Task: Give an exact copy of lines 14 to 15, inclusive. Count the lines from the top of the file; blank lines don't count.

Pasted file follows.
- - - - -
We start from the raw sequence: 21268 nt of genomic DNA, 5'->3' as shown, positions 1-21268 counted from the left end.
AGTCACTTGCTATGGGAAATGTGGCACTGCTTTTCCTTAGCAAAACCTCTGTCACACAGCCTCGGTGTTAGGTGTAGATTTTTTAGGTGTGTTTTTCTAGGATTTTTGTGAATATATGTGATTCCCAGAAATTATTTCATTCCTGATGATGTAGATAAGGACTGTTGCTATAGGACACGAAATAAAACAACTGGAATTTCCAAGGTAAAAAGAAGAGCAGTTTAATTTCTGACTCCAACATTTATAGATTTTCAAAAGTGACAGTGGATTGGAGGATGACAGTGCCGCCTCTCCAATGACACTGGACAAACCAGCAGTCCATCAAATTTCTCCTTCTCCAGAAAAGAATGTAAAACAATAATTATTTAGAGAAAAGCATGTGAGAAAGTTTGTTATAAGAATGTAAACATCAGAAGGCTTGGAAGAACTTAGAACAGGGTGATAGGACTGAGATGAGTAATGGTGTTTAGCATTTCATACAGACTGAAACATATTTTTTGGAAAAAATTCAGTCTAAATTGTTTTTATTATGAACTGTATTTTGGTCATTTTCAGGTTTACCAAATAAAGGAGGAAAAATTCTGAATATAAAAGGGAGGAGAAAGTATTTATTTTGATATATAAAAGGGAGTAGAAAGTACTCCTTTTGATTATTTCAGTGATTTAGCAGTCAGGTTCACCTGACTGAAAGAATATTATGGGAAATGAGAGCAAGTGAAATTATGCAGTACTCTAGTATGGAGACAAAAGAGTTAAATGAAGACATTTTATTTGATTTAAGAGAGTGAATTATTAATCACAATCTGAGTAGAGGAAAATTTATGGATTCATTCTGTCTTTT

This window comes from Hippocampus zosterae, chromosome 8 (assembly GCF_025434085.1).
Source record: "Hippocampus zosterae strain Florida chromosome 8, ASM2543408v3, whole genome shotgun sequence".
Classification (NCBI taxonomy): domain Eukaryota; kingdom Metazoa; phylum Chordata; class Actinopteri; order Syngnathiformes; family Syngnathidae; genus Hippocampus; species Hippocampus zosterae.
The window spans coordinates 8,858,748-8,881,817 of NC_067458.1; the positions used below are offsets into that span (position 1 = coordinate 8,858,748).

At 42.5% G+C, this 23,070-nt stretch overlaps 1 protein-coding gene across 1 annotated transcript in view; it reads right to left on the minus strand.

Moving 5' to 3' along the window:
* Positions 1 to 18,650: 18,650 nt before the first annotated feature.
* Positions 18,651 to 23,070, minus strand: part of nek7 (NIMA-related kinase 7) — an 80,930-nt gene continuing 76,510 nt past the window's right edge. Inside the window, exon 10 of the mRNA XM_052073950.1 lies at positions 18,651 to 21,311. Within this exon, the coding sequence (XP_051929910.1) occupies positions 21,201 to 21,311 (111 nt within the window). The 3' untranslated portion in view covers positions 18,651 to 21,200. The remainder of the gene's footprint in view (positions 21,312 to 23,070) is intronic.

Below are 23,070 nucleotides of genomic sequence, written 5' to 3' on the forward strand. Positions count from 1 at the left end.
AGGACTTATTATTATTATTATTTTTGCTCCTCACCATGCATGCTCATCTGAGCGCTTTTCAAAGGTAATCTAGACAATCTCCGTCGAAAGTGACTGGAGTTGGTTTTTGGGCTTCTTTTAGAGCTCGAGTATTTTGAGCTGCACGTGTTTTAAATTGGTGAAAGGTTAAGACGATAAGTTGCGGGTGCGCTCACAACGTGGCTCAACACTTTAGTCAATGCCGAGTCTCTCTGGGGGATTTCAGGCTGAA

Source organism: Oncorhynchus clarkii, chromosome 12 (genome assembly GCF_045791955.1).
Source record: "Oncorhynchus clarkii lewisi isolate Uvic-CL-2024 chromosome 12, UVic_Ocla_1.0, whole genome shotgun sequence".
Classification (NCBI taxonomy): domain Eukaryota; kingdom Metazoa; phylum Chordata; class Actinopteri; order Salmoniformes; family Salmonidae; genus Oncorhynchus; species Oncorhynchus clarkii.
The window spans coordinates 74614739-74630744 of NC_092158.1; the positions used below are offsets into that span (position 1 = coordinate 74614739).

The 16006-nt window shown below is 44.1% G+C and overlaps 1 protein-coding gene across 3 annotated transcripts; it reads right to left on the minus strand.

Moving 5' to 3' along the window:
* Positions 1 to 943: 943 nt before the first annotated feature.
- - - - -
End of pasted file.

Source record: "Oncorhynchus clarkii lewisi isolate Uvic-CL-2024 chromosome 12, UVic_Ocla_1.0, whole genome shotgun sequence".
Classification (NCBI taxonomy): domain Eukaryota; kingdom Metazoa; phylum Chordata; class Actinopteri; order Salmoniformes; family Salmonidae; genus Oncorhynchus; species Oncorhynchus clarkii.